The essential facts are not in dispute. In August 1961 these plaintiffs, who had a herd of some 250 cows, were in the market for an automatic milking system. About that time Ebner, together with a salesman for Goldstein & Gurwitz, visited plaintiffs' farm for the purpose of selling them the "Jamesway" automatic milking system. After discussing this system in some detail and examining pictures and sale literature, plaintiffs entered into a written installment contract with Goldstein & Gurwitz for the purchase of a "Jamesway" system.5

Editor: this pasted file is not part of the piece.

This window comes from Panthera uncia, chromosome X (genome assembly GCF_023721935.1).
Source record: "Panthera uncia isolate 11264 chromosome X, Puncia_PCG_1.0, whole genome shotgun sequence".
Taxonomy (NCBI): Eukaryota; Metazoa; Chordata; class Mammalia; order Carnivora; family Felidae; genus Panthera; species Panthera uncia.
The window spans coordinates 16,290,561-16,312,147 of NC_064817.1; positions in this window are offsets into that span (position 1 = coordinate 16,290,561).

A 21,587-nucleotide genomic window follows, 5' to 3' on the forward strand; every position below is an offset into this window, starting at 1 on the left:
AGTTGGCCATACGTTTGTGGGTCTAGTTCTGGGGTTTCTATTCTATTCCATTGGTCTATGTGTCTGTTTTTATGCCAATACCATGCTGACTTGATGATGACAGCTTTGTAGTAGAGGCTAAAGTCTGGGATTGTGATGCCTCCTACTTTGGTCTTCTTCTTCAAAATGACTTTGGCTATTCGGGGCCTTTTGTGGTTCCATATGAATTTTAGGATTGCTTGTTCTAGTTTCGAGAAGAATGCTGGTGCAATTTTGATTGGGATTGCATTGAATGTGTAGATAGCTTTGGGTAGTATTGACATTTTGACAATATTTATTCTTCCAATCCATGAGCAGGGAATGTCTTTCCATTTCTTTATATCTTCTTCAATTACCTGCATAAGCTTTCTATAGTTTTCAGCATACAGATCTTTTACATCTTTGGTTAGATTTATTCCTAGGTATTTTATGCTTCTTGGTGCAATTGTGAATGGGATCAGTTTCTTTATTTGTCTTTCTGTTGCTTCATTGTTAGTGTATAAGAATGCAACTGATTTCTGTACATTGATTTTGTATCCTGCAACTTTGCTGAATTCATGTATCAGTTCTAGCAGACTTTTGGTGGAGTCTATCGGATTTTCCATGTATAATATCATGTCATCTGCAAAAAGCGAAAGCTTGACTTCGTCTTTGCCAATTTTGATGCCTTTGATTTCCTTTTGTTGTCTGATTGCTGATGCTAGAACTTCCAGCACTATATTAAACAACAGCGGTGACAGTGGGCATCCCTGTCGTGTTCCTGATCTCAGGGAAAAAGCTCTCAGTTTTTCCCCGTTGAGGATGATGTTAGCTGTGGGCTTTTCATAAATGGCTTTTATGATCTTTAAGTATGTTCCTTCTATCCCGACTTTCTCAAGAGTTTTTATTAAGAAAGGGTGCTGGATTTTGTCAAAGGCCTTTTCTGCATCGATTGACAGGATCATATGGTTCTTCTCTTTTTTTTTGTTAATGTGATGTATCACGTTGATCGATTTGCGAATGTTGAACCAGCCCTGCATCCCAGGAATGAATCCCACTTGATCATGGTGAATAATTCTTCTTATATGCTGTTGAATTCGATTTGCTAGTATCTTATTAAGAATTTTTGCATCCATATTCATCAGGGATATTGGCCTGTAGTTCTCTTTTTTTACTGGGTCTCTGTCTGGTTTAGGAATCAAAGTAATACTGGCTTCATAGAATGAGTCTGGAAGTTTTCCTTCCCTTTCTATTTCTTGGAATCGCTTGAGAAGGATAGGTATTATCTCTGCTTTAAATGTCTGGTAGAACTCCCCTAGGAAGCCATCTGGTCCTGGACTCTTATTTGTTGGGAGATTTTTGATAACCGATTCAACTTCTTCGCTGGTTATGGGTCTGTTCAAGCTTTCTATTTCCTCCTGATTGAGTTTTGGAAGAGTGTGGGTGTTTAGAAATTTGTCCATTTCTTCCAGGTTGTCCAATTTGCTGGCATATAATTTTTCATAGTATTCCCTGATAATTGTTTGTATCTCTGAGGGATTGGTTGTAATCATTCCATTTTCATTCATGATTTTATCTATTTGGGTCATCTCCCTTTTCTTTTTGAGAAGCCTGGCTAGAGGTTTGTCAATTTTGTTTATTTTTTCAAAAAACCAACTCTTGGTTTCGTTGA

During the course of their discussions, Newton informed Ebner that he also desired to replace an aerator which had been condemned by the milk inspector. This is an apparatus used to cool the milk prior to storage. Ebner suggested that he talk to one Tompkins who represented a firm that manufactured so-called triple tube coolers. Ebner contacted Tompkins who then went to the farm and discussed the purchase of the cooler with Newton. In describing it, Tompkins told Newton, among other things, that the ring core in the cooler through which the milk passed had a diameter of 3/8". Plaintiffs agreed to purchase it. The new cooler was billed to them, delivered to their farm in October 1961 and Ebner connected it to the automatic milking system. When delivered it was enclosed in a stainless steel welded casing and the ring core in question could not be measured without first breaking this casing and dismantling the entire cooler. There were no markings on the outside of the casing to indicate the size of the ring core. Newton relied upon what Tompkins had told him as to the size.